A doctor (OB-GYN)

Choosing an OB-GYN – 12 Essential Questions That May Help You Getting the Best Pregnancy Doctor

What is an OB-GYN?

An OB-GYN (obstetrician-gynaecologist) is a pregnancy doctor who will be taking care of you during your pregnancy journey until after the process of delivering the baby. A good OB-GYN can answer your questions about pregnancy, sex, reproductive health, infertility, and other various related topics.

According to medicalnewstoday.com below are the procedures that an OB-GYN can perform;

  • Cesarean delivery (c-section)
  • Hysterectomy
  • Ovarian cysts removal
  • Surgery to repair pelvic organ injuries

An OB-GYN can also perform routine procedures such as;

  • Pap smear tests
  • STI tests
  • Fertility treatments
  • Infertility treatments and counselling
  • Breast exams and health management
What is the difference between OB-GYN and gynaecology?

Many people misunderstand this and think that OB-GYN and gynaecology are the same thing. They are different. An OB-GYN has mastered two specialties – obstetrics and gynaecology, while gynaecologists specialize in gynaecology only.

Why do you need the right OB-GYN?

Besides your spouse, your OB-GYN will be your new best friend during your pregnancy journey. A good prenatal care is an important ingredient in making a healthy baby and mom. You’ll want to choose an OB-GYN who will provide not just sound medical advice but who is patient and willing to listen to your concerns.

Questions to help determine the right one

So, what questions you need to ask before deciding which OB-GYN is the right one for you?

#1 – Should you choose the hospital first, before choosing OB-GYN?

Different doctors work in different hospitals and they understand the needs of their patients better, so it is better not to go for a hospital first. Instead, choose an OB-GYN who works at that particular hospital.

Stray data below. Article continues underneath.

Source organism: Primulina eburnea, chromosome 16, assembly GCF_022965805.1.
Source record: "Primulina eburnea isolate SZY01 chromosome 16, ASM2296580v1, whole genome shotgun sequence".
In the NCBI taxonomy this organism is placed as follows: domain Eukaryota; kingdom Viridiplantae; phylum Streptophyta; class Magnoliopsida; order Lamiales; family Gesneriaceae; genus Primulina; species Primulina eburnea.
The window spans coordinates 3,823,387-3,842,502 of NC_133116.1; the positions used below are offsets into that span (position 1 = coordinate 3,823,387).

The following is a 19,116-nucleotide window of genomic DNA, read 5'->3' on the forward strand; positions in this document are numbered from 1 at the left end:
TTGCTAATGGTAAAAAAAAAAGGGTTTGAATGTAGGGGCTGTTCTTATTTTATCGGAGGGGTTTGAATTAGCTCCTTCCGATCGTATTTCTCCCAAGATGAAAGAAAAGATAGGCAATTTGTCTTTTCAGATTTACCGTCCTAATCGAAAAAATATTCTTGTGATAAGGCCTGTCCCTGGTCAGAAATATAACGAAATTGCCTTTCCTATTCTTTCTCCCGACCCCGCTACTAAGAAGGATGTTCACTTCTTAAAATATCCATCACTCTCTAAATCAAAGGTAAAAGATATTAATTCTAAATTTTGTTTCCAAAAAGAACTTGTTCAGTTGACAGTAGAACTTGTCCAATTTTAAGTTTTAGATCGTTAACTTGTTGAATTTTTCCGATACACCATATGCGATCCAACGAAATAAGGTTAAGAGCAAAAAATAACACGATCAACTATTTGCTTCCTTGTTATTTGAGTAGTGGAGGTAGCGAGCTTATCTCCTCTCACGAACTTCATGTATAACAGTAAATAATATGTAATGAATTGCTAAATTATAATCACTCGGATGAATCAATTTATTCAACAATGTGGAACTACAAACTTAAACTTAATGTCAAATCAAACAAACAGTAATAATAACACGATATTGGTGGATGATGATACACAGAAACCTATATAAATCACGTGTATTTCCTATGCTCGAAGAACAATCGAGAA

#2 – Do you prefer a male or female obstetrician?

The majority of women prefer to have a female OB-GYN in case they are uncomfortable discussing their medical conditions with someone of the opposite gender. However, there are some women who are more comfortable with male doctors, so you need to make this decision for yourself. If you're not sure which one would be better for you, then your family doctor will be able to help you out in case they know anyone that is looking for an OB-GYN. It's also important to note that most patients end up being satisfied with their choice because the relationship between them and their OB-GYN helps them feel more at ease during some pretty critical moments of their lives.

#3 – What do other mummies think of him/her?

This is an important question to ask, especially if trying to find a good doctor via word-of-mouth referrals from friends. You may not have access or know anyone who has given birth in the hospitals your doctor practices at - never fear!

You can use online resources such as local mommy forums and Facebook groups to see how other mummies rate their doctors.

If you are still in doubt after going through what people have to say about them, go ahead and personally interview a couple of your shortlisted doctors. Ask yourself: Do I feel comfortable with this person? Does s/he address all my concerns well? Is s/he sensitive enough when dealing with patients that come from diverse backgrounds?

#4 – Do you feel comfortable interacting with him/her?

Once you meet with the doctor, ask yourself this; do you feel comfortable about the language of communication? Is she/he too busy to interact with you? Or do they have time for you? Language is another factor that contributes to your ease of interaction. If English is not your first or native language, it may be advisable to choose someone who speaks your language. A good doctor should make every attempt to make sure he/she communicates well and makes the patients understand what treatment, if any, they need.